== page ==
The modest roadside cafe we saw outside the Armenian village of Sevkar lacked a sign in English, much less a website. It was hardly the place you’d expect two older Americans to stop for lunch. But we did, unexpectedly, while traveling last week and it turned out to be a highlight of our trip. It also provided a reminder about how we all need to look beyond our plans and checklists to embrace life’s surprises.
It was before noon and we were the only customers there. The owner led us into his kitchen, pointed to some bowls of meat and asked what we’d like him to barbecue over his charcoal fire. Then, as the meat sizzled, he sliced bread, tomatoes, onions and cheese onto a plate and took them outside to a wooden table, where he invited us to sit.
The barbecue was beyond delicious, as was everything else. Here along a small road in northern Armenia, we enjoyed one of the best meals of our lives.
This happened only because we asked our driver to find somewhere to stop early for lunch so we could spend our remaining Armenian money before crossing the border into Georgia.
This is one of the things I love most about traveling. No itinerary can anticipate many of the experiences that end up making a trip memorable.
Here’s another example: While in Armenia we also came across an area filled with small stone cairns, which reminded us of the mani stones people in Nepal pile along trekking paths. Beside them were hundreds of cloth and plastic ribbons wrapped around trees and bushes, which people placed for good wishes and luck. They, too, fascinated us, even though we’d actually come to see the adjacent Geghard monastery, partially carved out of a mountain.
We were surprised at a Jewish synagogue, too. Its caretaker in Tbilisi, Georgia, gave Champa and me a private tour, even opening the ark to show us some of their Torah scrolls. He told us about Tbilisi’s small Jewish community and took the photo you see here.
While near Tbilisi, we also discovered wine ice cream, from this woman at Mtskheta. We thought it was a gimmick but I bought a cone and it was wine ice cream, and pretty tasty, too.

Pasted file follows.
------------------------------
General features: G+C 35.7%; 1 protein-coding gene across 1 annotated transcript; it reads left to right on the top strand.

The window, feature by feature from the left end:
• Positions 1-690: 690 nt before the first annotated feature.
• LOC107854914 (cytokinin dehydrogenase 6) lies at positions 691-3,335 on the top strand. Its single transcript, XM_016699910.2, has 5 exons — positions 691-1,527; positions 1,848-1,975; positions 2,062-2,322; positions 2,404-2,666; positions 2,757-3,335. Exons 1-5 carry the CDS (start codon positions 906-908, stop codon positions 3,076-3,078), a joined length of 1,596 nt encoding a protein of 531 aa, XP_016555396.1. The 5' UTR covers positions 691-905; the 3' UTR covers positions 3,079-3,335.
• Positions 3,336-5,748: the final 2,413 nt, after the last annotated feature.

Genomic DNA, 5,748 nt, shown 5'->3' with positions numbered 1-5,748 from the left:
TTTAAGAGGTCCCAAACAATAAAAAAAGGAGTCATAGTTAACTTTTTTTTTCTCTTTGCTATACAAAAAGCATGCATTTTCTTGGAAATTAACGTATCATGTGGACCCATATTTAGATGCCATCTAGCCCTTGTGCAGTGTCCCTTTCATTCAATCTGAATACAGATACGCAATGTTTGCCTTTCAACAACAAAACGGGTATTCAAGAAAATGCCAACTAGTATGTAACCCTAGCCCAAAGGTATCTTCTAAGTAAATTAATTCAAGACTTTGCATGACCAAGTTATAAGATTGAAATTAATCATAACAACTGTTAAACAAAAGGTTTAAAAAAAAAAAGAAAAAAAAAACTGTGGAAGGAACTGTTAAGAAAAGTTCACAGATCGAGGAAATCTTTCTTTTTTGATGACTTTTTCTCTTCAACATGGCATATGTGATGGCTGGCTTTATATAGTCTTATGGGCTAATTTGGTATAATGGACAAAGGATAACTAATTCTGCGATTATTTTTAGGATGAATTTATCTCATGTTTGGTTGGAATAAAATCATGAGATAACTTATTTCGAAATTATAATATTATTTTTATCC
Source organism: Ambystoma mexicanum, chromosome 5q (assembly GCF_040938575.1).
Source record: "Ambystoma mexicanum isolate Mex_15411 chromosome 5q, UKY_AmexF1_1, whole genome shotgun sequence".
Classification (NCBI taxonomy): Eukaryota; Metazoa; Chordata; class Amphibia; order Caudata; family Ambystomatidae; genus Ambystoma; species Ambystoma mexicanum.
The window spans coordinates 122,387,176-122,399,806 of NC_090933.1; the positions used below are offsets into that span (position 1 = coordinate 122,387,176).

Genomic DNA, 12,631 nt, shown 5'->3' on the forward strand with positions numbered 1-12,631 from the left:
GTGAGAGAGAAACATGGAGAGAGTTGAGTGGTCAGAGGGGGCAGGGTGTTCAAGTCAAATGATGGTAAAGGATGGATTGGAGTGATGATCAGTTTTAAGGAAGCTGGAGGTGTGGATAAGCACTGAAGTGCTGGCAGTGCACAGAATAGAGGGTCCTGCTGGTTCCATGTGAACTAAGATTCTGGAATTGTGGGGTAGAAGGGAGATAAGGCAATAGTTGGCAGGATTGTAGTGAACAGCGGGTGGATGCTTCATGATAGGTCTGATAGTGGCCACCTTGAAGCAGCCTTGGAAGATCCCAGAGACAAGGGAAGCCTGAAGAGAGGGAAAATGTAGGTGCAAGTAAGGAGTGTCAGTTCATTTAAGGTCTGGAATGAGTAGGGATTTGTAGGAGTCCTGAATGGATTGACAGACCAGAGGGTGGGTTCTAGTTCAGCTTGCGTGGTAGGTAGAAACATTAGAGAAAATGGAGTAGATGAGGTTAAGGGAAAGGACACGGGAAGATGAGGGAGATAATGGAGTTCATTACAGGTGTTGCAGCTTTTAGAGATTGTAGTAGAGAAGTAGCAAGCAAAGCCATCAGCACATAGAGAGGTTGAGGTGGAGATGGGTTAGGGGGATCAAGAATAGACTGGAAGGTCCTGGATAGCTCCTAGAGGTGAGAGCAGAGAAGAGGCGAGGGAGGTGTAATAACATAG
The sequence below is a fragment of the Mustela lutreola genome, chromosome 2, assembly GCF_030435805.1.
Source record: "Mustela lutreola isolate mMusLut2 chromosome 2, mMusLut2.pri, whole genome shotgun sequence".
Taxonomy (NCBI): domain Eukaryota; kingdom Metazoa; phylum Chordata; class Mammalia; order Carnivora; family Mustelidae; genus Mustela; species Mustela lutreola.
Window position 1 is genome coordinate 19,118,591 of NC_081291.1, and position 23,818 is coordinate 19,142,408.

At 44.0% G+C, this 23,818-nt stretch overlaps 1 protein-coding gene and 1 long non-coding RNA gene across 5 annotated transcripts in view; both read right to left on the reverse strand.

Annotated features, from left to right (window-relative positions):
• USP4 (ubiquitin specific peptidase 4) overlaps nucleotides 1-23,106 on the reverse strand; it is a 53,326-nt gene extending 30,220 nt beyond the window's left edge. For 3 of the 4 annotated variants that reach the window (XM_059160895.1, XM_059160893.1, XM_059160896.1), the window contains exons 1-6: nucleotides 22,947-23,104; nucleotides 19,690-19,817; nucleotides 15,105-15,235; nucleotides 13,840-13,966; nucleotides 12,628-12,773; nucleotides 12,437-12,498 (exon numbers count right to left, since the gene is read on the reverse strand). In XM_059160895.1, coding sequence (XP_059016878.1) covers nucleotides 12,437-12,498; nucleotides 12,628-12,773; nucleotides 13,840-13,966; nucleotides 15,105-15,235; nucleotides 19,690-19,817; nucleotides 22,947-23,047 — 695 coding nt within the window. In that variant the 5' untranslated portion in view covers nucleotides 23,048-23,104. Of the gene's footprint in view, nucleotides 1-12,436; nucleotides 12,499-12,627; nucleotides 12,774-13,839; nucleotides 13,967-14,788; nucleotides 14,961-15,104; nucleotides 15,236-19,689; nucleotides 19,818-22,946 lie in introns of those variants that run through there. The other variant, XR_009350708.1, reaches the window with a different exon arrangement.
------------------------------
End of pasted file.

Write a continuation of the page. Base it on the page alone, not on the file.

We also were surprised by people like this New Zealand woman, Lesley, who we met at an Armenian restaurant that provided a demonstration of traditional lavash baking. We discovered she lived previously in Turkmenistan, where she was friends with a young American woman who is now in our Peace Corps group in Moldova.
Then there was the woman with the red jacket you see talking with Champa. She is a physical therapist from the Philippines who works in Dubai. She and her husband came to Armenia for a brief vacation while renewing their visas. They were among several foreign nationals we met in Armenia who work in the Gulf. Who knew? The two Chinese women in the foreground, who took selfies and texted nonstop during our tour, are air hostesses for a Gulf airline.
It’s humbling for a planner like me to acknowledge that my detailed trip itineraries often fail to anticipate what Champa and I will remember most about a trip. As I wrote when I started this blog, one of my goals in being “not exacty retired” is to recognize the richness of life’s surprises and make the most of them, especially when traveling. “After being tied to calendars and project schedules for so many years,” I wrote then, “I wanted to embrace the unknown.”
Now, two and half years later, and especially after returning from a great trip, I feel that way even more. Spreadsheets are great but, in both the dictionary and on the road, serendipity will always come first.